Dubnyk nearly lost his mind, skating right up to the refs, then looking at the replay again on the scoreboard and seeing the puck actually hit the outside of the net. He began frantically smacking his stick on the ice, and finally the horn sounded just as the ref was about to drop the puck. If he had, the goal would have counted even when discovered after the fact.

“I heard the tip, I never saw the puck and the horn went, so right away I just stood up and thought they scored,” Dubnyk told me. “And then Dums (Matt Dumba) looked at me and said it never went in. They showed the replay and I’m like, ‘OK, it never went in.’ Then I was like, ‘What’s taking so long, what are they looking at? It never went in.’

“I’d love to know what happened behind the scenes. They announced good goal and the ref came over to me because obviously it’s not their call at that point and said, ‘I don’t know what to tell you, it went to video and they said it was good video to say it’s a goal, that’s all I can tell ya.’

“When I saw the replay again, I started banging my stick like crazy because I figured they must have checked for the high stick and not that it went in. Then the horn went.”

When I told Dubnyk, “Can you imagine if they dropped the puck,” he said, “Well, couldn’t they look back at it?” When I said no, he said, “Oh my goodness, let’s not even think about that.”

Yeo, too, was stunned when he watched the replay that they nearly dropped the puck. “It’s plain as day.”

If they dropped that puck, he said in understated tone, “That would have been unfortunate.”

Dumba, plus-2, three blocked shots, very physical, robbed by Elliott -- after his turnover led to the game-winning goal for Anaheim on Friday. “This is a great response game for him,” Yeo said, adding he talked with Dumba after that mistake and told him to put it behind him, that he’s done too much to help this team to let one bad play bring him down.

Yeo, after Niederreiter scored, sent out the fourth line of Brodziak, Erik Haula and Sean Bergenheim and told them, “We need a strong shift.”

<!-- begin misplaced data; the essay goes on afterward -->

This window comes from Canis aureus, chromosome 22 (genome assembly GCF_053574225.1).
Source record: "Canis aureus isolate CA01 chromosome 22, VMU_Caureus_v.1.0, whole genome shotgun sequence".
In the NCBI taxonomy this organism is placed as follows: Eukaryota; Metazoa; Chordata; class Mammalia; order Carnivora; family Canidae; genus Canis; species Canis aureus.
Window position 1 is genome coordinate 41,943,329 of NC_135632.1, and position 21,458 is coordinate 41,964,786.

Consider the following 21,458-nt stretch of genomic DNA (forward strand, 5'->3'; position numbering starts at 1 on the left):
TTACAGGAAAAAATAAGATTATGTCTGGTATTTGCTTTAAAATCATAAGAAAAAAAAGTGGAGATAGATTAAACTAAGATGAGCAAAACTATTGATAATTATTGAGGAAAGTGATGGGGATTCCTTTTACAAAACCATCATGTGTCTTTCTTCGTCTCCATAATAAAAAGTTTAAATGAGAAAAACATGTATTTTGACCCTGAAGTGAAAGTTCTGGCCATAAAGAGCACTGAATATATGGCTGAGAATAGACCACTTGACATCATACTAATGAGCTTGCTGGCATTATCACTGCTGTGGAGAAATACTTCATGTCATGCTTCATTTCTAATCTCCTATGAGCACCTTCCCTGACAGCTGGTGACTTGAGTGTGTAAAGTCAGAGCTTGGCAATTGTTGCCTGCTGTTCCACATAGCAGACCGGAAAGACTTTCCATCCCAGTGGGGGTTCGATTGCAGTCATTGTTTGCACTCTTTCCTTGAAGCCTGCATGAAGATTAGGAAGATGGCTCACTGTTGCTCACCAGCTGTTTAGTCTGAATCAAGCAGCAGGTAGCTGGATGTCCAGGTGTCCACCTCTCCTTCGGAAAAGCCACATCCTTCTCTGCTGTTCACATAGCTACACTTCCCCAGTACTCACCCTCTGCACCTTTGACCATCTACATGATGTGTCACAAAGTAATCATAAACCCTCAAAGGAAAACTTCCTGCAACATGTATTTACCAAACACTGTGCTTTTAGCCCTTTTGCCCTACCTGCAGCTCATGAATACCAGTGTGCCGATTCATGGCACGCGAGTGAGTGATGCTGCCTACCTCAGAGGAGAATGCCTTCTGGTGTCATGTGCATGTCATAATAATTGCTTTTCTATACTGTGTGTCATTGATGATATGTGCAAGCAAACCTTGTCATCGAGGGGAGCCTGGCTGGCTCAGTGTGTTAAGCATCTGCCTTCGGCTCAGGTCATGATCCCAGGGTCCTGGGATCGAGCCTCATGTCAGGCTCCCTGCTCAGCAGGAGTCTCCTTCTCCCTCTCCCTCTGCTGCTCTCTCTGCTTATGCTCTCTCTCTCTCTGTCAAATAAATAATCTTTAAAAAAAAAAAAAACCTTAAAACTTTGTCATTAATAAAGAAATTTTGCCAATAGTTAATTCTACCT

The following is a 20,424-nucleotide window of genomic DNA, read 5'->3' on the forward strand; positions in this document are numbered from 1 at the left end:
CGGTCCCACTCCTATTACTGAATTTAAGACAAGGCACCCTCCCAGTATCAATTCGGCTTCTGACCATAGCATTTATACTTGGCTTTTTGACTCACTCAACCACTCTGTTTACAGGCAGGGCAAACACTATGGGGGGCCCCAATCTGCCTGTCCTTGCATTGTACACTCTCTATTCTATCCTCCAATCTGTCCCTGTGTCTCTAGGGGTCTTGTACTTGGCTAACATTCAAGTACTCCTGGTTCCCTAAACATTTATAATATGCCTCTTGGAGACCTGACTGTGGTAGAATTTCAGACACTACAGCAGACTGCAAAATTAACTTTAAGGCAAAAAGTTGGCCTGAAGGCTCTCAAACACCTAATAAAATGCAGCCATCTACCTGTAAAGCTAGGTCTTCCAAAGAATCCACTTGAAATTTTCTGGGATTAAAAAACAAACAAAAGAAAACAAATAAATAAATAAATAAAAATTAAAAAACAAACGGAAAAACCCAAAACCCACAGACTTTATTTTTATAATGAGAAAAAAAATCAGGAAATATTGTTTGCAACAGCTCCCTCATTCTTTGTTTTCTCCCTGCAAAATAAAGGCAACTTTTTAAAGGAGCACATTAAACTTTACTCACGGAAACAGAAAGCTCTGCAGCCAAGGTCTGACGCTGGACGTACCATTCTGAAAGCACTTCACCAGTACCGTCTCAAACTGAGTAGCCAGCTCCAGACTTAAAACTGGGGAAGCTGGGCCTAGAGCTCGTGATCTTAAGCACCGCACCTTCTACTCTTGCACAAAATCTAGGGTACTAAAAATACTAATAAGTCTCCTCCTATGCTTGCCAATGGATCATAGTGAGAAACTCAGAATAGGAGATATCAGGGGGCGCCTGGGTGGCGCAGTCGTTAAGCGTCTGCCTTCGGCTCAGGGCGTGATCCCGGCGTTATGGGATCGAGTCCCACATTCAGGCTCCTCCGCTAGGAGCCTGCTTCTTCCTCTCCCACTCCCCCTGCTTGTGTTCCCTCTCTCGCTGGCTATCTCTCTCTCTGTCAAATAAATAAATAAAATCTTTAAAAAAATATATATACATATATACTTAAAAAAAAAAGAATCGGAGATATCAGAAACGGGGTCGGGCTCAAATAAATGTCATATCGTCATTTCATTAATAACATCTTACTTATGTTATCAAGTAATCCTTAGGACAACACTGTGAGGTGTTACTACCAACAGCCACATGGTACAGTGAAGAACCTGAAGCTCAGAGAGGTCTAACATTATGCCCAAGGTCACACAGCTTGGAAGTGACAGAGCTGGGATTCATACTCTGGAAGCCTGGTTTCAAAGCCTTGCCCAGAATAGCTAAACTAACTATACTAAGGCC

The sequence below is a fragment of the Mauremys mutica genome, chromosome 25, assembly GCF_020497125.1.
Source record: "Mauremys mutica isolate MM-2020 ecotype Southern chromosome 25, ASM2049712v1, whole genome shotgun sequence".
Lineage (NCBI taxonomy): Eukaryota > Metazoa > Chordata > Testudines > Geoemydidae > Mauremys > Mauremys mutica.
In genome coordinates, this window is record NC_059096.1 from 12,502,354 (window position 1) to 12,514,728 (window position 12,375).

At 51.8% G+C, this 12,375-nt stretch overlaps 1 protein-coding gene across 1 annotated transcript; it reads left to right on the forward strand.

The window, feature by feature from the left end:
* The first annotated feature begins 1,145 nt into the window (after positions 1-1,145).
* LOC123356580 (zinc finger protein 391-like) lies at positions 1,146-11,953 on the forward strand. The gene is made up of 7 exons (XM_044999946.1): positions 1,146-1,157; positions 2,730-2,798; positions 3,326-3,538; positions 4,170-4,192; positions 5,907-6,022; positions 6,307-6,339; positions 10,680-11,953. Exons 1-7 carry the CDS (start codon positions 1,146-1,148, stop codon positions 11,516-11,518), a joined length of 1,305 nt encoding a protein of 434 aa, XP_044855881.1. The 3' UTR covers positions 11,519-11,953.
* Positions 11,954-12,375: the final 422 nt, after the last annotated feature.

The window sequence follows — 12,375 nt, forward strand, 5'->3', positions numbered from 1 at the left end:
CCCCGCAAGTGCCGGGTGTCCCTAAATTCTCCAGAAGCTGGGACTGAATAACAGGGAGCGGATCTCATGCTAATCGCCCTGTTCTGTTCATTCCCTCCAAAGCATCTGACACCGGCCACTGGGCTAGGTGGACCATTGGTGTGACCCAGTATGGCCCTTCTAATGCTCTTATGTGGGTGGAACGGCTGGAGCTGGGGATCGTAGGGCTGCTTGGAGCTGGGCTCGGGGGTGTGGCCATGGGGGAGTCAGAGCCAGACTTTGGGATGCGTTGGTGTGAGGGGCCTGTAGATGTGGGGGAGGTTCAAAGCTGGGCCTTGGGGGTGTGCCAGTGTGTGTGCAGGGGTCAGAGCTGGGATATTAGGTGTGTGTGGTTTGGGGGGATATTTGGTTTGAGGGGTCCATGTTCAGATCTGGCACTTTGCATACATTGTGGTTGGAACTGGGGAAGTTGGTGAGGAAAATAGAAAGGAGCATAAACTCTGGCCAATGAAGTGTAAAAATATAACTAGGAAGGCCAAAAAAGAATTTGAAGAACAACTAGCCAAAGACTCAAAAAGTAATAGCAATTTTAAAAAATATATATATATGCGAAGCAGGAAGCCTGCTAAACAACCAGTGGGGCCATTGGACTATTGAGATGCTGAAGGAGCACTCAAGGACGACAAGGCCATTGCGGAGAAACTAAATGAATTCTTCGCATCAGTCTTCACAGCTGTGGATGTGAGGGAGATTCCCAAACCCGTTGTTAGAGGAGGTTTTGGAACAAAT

Yeo said kiddingly, “Of course I was expecting them to score a goal. That was a huge.”

Niederreiter said how frustrating the game was for his line with Mikko Koivu and Chris Stewart. He said they were chasing all game because of the great play of Alex Pietrangelo, but after missing on some incredible chances against Anaheim, it felt great to cash in on his 22nd goal and fifth winner.

Dubnyk said it was huge coming in here and winning and just getting the confidence they can win here. This is a possible first-round matchup after all.

While the Wild wasn’t dominated physically like many games in St. Louis, the Wild did have a similar feel where the Wild couldn’t generate much of anything because it couldn’t sustain any time in the offensive zone. The Wild just wasn’t very good coming out of d-zone coverage.

The Wild entered the game 2-7-2 in its past 11 at St. Louis with no regulation wins in 12 games since Oct. 20, 2007. In those 11 games, the Wild was outscored 38-19 and outshot 322-255. Tonight was 42-19, and it’s not just the shots that make life difficult on the goalie, it’s the zone time.

Dubnyk said it’s especially grueling for him because the way he has improved, it’s all about finding pucks, which he said is hard work because he keeps low and moves around constantly and works hard to see through legs.

But man, he looked cool and calm all night tonight.

“I think he's got a different team in front of him right now,” Backes said. “They're doing a good job blocking shots, keeping pucks more to the outside, and if he's seeing it, he's stopping it. Their record reflects how well he's playing and how well they're playing in front of him.”

That’s it for me. The Wild is off Sunday and my EDITOR Chris Miller is covering practice for me Monday. I’ll be back with you on the blog Tuesday in Nashville, although I’ll have a story in Monday’s paper.